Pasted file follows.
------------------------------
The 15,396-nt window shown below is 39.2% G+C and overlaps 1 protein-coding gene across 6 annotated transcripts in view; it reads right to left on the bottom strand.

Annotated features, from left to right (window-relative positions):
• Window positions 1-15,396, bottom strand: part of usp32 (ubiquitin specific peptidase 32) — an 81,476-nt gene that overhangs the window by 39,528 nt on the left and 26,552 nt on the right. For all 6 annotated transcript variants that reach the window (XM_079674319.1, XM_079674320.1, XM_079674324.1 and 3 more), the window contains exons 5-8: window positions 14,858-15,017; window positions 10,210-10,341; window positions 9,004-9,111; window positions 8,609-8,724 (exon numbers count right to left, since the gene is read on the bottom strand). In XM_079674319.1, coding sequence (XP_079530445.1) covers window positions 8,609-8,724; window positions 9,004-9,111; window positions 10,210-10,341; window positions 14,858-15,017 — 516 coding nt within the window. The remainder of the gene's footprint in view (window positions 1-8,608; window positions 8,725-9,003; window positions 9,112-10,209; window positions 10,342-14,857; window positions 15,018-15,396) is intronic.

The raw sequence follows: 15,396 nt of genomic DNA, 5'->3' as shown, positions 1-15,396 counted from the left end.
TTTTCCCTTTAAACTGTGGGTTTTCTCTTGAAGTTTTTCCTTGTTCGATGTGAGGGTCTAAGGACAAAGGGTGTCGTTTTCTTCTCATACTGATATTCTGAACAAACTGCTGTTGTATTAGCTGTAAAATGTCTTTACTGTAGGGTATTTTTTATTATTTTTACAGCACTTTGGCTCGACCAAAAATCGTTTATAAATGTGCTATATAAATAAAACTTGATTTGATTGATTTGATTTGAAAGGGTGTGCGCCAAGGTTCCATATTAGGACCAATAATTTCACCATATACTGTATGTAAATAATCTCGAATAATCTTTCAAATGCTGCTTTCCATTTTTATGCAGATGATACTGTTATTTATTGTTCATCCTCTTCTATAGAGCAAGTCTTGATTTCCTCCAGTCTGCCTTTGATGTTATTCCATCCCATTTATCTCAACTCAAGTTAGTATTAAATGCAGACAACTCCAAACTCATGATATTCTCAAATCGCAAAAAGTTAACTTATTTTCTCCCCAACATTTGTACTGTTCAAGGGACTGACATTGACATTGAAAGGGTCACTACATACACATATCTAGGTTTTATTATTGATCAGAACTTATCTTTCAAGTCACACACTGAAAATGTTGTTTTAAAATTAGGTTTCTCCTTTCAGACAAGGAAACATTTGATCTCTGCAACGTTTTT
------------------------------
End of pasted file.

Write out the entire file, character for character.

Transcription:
The 15,396-nt window shown below is 39.2% G+C and overlaps 1 protein-coding gene across 6 annotated transcripts in view; it reads right to left on the bottom strand.

Annotated features, from left to right (window-relative positions):
• Window positions 1-15,396, bottom strand: part of usp32 (ubiquitin specific peptidase 32) — an 81,476-nt gene that overhangs the window by 39,528 nt on the left and 26,552 nt on the right. For all 6 annotated transcript variants that reach the window (XM_079674319.1, XM_079674320.1, XM_079674324.1 and 3 more), the window contains exons 5-8: window positions 14,858-15,017; window positions 10,210-10,341; window positions 9,004-9,111; window positions 8,609-8,724 (exon numbers count right to left, since the gene is read on the bottom strand). In XM_079674319.1, coding sequence (XP_079530445.1) covers window positions 8,609-8,724; window positions 9,004-9,111; window positions 10,210-10,341; window positions 14,858-15,017 — 516 coding nt within the window. The remainder of the gene's footprint in view (window positions 1-8,608; window positions 8,725-9,003; window positions 9,112-10,209; window positions 10,342-14,857; window positions 15,018-15,396) is intronic.

The raw sequence follows: 15,396 nt of genomic DNA, 5'->3' as shown, positions 1-15,396 counted from the left end.
TTTTCCCTTTAAACTGTGGGTTTTCTCTTGAAGTTTTTCCTTGTTCGATGTGAGGGTCTAAGGACAAAGGGTGTCGTTTTCTTCTCATACTGATATTCTGAACAAACTGCTGTTGTATTAGCTGTAAAATGTCTTTACTGTAGGGTATTTTTTATTATTTTTACAGCACTTTGGCTCGACCAAAAATCGTTTATAAATGTGCTATATAAATAAAACTTGATTTGATTGATTTGATTTGAAAGGGTGTGCGCCAAGGTTCCATATTAGGACCAATAATTTCACCATATACTGTATGTAAATAATCTCGAATAATCTTTCAAATGCTGCTTTCCATTTTTATGCAGATGATACTGTTATTTATTGTTCATCCTCTTCTATAGAGCAAGTCTTGATTTCCTCCAGTCTGCCTTTGATGTTATTCCATCCCATTTATCTCAACTCAAGTTAGTATTAAATGCAGACAACTCCAAACTCATGATATTCTCAAATCGCAAAAAGTTAACTTATTTTCTCCCCAACATTTGTACTGTTCAAGGGACTGACATTGACATTGAAAGGGTCACTACATACACATATCTAGGTTTTATTATTGATCAGAACTTATCTTTCAAGTCACACACTGAAAATGTTGTTTTAAAATTAGGTTTCTCCTTTCAGACAAGGAAACATTTGATCTCTGCAACGTTTTT